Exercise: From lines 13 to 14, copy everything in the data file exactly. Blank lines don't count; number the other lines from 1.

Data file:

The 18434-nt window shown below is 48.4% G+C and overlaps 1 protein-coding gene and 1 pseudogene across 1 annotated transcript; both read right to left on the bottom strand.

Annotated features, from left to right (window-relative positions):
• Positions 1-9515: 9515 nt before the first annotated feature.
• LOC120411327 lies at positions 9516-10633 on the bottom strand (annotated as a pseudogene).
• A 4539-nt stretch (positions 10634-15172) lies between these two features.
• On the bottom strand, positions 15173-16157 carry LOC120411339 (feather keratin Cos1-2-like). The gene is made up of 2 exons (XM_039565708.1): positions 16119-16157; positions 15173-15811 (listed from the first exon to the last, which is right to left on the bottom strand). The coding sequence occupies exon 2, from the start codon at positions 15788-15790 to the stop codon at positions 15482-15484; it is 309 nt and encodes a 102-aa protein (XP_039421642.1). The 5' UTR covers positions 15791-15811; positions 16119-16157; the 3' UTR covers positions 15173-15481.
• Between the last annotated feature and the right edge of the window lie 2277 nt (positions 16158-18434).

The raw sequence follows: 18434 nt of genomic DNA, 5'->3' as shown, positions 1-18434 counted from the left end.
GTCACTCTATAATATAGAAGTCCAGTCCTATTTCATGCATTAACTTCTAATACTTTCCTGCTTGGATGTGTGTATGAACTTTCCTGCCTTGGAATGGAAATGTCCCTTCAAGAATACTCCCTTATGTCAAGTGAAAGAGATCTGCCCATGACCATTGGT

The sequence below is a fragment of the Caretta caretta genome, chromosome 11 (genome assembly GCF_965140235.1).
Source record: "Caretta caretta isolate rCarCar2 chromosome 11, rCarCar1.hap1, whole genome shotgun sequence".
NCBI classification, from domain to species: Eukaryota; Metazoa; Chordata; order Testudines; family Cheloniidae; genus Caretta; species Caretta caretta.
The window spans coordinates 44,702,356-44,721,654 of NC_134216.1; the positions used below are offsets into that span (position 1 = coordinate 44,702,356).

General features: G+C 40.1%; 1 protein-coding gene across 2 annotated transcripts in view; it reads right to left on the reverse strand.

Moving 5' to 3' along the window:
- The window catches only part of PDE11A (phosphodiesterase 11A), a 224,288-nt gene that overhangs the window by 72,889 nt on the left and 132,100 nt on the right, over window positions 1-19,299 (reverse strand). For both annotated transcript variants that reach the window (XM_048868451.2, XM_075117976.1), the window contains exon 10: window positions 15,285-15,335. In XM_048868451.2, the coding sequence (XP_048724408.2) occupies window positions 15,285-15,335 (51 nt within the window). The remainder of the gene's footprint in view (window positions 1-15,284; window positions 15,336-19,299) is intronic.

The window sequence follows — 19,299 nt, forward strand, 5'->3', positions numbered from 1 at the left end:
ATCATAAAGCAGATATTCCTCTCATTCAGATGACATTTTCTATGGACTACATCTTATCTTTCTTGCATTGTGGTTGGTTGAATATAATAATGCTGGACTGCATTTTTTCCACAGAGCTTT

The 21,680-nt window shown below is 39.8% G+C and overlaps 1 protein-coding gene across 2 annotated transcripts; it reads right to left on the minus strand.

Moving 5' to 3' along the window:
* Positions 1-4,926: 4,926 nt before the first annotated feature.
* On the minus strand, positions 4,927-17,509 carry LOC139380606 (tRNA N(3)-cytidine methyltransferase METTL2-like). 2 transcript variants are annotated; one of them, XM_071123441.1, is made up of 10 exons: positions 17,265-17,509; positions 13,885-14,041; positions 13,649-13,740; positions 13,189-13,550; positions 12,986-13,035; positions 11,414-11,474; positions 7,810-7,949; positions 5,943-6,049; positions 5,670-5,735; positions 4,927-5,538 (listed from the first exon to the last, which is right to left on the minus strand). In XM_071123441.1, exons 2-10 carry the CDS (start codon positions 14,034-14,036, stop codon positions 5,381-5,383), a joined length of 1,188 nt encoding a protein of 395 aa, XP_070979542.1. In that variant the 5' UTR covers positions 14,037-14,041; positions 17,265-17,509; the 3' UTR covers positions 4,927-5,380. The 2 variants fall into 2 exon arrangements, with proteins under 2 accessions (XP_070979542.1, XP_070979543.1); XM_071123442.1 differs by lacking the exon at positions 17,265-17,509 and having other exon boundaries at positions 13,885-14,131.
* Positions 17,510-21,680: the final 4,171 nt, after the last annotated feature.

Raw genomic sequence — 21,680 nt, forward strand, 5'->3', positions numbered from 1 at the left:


The window spans coordinates 44,702,356-44,721,654 of NC_134216.1; the positions used below are offsets into that span (position 1 = coordinate 44,702,356).

General features: G+C 40.1%; 1 protein-coding gene across 2 annotated transcripts in view; it reads right to left on the reverse strand.